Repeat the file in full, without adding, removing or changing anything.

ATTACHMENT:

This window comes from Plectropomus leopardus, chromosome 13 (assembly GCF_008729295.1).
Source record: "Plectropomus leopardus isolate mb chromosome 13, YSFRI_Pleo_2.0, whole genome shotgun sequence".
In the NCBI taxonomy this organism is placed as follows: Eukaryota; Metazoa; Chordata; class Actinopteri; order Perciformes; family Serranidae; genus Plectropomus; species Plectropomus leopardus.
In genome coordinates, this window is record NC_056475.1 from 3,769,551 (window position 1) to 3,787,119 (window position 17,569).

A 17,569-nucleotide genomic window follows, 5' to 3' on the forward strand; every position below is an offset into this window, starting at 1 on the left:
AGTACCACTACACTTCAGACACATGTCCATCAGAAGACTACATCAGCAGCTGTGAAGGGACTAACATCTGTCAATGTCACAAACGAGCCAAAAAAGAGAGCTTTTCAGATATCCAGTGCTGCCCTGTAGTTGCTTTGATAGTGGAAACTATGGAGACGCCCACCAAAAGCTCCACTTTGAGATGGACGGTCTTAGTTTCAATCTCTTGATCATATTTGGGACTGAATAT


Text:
This window comes from Plectropomus leopardus, chromosome 13 (assembly GCF_008729295.1).
Source record: "Plectropomus leopardus isolate mb chromosome 13, YSFRI_Pleo_2.0, whole genome shotgun sequence".
In the NCBI taxonomy this organism is placed as follows: Eukaryota; Metazoa; Chordata; class Actinopteri; order Perciformes; family Serranidae; genus Plectropomus; species Plectropomus leopardus.
In genome coordinates, this window is record NC_056475.1 from 3,769,551 (window position 1) to 3,787,119 (window position 17,569).

A 17,569-nucleotide genomic window follows, 5' to 3' on the forward strand; every position below is an offset into this window, starting at 1 on the left:
AGTACCACTACACTTCAGACACATGTCCATCAGAAGACTACATCAGCAGCTGTGAAGGGACTAACATCTGTCAATGTCACAAACGAGCCAAAAAAGAGAGCTTTTCAGATATCCAGTGCTGCCCTGTAGTTGCTTTGATAGTGGAAACTATGGAGACGCCCACCAAAAGCTCCACTTTGAGATGGACGGTCTTAGTTTCAATCTCTTGATCATATTTGGGACTGAATAT